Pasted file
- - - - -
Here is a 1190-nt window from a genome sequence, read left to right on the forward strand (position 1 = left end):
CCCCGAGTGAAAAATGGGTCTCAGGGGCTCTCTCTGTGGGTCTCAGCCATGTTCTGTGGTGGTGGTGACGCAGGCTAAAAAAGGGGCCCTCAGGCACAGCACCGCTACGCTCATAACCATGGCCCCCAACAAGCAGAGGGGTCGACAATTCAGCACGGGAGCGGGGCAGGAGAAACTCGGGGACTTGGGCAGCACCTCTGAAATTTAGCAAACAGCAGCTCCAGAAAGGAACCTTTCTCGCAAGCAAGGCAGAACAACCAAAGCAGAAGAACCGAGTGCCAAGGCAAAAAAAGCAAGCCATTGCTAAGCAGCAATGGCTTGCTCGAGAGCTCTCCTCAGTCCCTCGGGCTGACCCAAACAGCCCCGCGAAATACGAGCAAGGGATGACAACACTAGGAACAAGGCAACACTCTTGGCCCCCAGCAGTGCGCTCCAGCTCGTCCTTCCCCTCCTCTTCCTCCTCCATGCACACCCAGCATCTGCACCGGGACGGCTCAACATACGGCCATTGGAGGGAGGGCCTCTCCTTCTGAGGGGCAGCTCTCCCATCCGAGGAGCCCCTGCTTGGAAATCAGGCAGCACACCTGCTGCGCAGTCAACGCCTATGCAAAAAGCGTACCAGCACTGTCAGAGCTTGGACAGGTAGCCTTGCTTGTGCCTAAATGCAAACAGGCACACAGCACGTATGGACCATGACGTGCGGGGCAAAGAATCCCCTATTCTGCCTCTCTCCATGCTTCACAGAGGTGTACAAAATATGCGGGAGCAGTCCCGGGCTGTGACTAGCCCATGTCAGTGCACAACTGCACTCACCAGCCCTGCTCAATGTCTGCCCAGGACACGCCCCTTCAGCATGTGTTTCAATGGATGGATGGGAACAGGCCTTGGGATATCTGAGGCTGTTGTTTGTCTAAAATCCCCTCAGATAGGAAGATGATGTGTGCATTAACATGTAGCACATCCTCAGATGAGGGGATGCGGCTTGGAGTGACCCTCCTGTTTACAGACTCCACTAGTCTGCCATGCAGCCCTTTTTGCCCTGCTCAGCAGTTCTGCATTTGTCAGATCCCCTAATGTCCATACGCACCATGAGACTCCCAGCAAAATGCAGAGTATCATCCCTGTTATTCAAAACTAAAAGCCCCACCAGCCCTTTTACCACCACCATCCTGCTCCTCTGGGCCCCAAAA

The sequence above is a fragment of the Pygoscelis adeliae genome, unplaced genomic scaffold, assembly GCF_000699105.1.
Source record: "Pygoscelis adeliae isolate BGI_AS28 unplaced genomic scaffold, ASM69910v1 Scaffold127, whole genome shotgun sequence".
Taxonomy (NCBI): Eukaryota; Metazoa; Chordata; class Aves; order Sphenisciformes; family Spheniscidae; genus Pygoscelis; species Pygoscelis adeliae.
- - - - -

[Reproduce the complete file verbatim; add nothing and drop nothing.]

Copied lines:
Here is a 1190-nt window from a genome sequence, read left to right on the forward strand (position 1 = left end):
CCCCGAGTGAAAAATGGGTCTCAGGGGCTCTCTCTGTGGGTCTCAGCCATGTTCTGTGGTGGTGGTGACGCAGGCTAAAAAAGGGGCCCTCAGGCACAGCACCGCTACGCTCATAACCATGGCCCCCAACAAGCAGAGGGGTCGACAATTCAGCACGGGAGCGGGGCAGGAGAAACTCGGGGACTTGGGCAGCACCTCTGAAATTTAGCAAACAGCAGCTCCAGAAAGGAACCTTTCTCGCAAGCAAGGCAGAACAACCAAAGCAGAAGAACCGAGTGCCAAGGCAAAAAAAGCAAGCCATTGCTAAGCAGCAATGGCTTGCTCGAGAGCTCTCCTCAGTCCCTCGGGCTGACCCAAACAGCCCCGCGAAATACGAGCAAGGGATGACAACACTAGGAACAAGGCAACACTCTTGGCCCCCAGCAGTGCGCTCCAGCTCGTCCTTCCCCTCCTCTTCCTCCTCCATGCACACCCAGCATCTGCACCGGGACGGCTCAACATACGGCCATTGGAGGGAGGGCCTCTCCTTCTGAGGGGCAGCTCTCCCATCCGAGGAGCCCCTGCTTGGAAATCAGGCAGCACACCTGCTGCGCAGTCAACGCCTATGCAAAAAGCGTACCAGCACTGTCAGAGCTTGGACAGGTAGCCTTGCTTGTGCCTAAATGCAAACAGGCACACAGCACGTATGGACCATGACGTGCGGGGCAAAGAATCCCCTATTCTGCCTCTCTCCATGCTTCACAGAGGTGTACAAAATATGCGGGAGCAGTCCCGGGCTGTGACTAGCCCATGTCAGTGCACAACTGCACTCACCAGCCCTGCTCAATGTCTGCCCAGGACACGCCCCTTCAGCATGTGTTTCAATGGATGGATGGGAACAGGCCTTGGGATATCTGAGGCTGTTGTTTGTCTAAAATCCCCTCAGATAGGAAGATGATGTGTGCATTAACATGTAGCACATCCTCAGATGAGGGGATGCGGCTTGGAGTGACCCTCCTGTTTACAGACTCCACTAGTCTGCCATGCAGCCCTTTTTGCCCTGCTCAGCAGTTCTGCATTTGTCAGATCCCCTAATGTCCATACGCACCATGAGACTCCCAGCAAAATGCAGAGTATCATCCCTGTTATTCAAAACTAAAAGCCCCACCAGCCCTTTTACCACCACCATCCTGCTCCTCTGGGCCCCAAAA

The sequence above is a fragment of the Pygoscelis adeliae genome, unplaced genomic scaffold, assembly GCF_000699105.1.
Source record: "Pygoscelis adeliae isolate BGI_AS28 unplaced genomic scaffold, ASM69910v1 Scaffold127, whole genome shotgun sequence".
Taxonomy (NCBI): Eukaryota; Metazoa; Chordata; class Aves; order Sphenisciformes; family Spheniscidae; genus Pygoscelis; species Pygoscelis adeliae.